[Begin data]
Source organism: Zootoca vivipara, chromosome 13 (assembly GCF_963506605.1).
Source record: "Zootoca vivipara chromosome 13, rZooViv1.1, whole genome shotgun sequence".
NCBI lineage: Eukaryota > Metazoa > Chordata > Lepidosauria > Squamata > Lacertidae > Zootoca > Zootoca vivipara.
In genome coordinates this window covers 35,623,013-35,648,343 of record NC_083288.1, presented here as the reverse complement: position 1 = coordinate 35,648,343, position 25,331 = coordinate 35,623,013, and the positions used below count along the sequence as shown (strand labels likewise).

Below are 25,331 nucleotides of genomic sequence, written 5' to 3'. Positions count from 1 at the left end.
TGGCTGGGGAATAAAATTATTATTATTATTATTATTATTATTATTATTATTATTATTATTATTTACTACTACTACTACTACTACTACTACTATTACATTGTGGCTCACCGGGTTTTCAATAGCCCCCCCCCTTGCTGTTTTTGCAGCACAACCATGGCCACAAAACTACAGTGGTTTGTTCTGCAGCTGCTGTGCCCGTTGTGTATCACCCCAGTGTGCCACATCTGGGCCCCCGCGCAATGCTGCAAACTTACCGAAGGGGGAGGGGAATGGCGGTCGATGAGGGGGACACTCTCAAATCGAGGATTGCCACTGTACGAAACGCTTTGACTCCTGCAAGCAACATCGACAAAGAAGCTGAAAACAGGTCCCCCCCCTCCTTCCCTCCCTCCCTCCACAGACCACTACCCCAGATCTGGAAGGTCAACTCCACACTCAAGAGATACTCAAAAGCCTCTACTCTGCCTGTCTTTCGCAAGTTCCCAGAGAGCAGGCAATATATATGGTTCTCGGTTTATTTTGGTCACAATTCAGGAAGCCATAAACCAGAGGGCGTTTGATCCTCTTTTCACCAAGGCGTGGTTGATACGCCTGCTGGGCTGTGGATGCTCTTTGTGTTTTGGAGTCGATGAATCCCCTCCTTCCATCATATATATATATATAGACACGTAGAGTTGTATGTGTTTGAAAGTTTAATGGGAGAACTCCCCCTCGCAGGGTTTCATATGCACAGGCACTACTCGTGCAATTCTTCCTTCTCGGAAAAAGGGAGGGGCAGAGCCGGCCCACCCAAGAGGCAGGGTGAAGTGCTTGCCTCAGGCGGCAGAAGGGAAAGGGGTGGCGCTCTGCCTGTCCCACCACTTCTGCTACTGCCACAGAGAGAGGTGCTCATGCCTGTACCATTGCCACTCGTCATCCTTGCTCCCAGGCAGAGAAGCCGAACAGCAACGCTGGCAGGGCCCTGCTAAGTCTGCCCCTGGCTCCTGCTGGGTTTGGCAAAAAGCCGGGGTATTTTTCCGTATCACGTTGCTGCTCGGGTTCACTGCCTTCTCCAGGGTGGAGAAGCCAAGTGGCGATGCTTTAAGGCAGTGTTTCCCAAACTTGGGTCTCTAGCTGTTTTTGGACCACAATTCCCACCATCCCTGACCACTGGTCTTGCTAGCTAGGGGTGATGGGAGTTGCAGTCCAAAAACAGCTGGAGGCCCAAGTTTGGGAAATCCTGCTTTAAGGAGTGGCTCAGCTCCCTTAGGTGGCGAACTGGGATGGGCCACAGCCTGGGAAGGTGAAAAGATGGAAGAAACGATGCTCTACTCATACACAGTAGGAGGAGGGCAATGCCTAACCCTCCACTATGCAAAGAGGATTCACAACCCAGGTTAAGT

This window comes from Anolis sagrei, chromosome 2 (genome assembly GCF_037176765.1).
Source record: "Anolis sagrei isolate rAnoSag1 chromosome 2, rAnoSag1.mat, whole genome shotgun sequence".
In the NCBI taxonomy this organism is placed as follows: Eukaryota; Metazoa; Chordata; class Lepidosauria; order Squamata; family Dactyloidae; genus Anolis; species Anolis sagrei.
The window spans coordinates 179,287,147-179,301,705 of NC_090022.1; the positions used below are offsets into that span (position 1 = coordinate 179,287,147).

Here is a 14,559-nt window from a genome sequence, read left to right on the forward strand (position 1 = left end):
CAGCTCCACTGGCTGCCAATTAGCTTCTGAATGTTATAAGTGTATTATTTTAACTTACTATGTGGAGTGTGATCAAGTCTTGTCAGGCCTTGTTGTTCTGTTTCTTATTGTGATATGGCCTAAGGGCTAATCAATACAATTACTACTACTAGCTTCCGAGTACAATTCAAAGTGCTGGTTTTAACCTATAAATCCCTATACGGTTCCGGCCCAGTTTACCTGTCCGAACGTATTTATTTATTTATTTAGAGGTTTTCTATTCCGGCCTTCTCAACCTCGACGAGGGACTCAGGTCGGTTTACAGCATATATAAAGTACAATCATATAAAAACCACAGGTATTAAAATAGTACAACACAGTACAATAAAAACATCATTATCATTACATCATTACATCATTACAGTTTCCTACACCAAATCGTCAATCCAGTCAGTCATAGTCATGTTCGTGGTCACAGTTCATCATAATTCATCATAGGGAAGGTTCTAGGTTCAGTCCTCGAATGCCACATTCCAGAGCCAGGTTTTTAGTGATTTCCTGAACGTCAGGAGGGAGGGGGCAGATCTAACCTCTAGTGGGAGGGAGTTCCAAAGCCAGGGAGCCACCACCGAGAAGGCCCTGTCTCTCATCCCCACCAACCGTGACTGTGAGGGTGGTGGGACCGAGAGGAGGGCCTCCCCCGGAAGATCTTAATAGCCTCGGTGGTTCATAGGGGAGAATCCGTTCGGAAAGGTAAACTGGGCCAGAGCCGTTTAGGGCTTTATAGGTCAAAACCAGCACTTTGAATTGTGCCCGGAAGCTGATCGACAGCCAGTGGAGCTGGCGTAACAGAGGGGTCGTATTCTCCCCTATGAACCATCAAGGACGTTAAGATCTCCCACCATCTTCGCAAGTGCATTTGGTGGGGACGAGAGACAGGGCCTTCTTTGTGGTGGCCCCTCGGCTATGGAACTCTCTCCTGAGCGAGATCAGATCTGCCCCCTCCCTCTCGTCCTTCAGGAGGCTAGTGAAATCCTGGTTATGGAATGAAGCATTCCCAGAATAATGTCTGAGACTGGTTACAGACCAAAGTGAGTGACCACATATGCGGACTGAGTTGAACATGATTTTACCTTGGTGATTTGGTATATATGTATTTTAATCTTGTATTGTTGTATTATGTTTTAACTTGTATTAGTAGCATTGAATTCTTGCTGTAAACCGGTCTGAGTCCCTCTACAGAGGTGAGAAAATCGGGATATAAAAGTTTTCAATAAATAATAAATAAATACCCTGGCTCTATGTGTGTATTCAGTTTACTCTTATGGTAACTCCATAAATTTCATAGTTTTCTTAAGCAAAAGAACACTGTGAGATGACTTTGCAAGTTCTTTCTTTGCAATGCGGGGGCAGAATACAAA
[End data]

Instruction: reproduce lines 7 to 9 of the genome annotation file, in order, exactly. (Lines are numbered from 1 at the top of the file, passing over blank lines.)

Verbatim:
This window comes from Anolis sagrei, chromosome 2 (genome assembly GCF_037176765.1).
Source record: "Anolis sagrei isolate rAnoSag1 chromosome 2, rAnoSag1.mat, whole genome shotgun sequence".
In the NCBI taxonomy this organism is placed as follows: Eukaryota; Metazoa; Chordata; class Lepidosauria; order Squamata; family Dactyloidae; genus Anolis; species Anolis sagrei.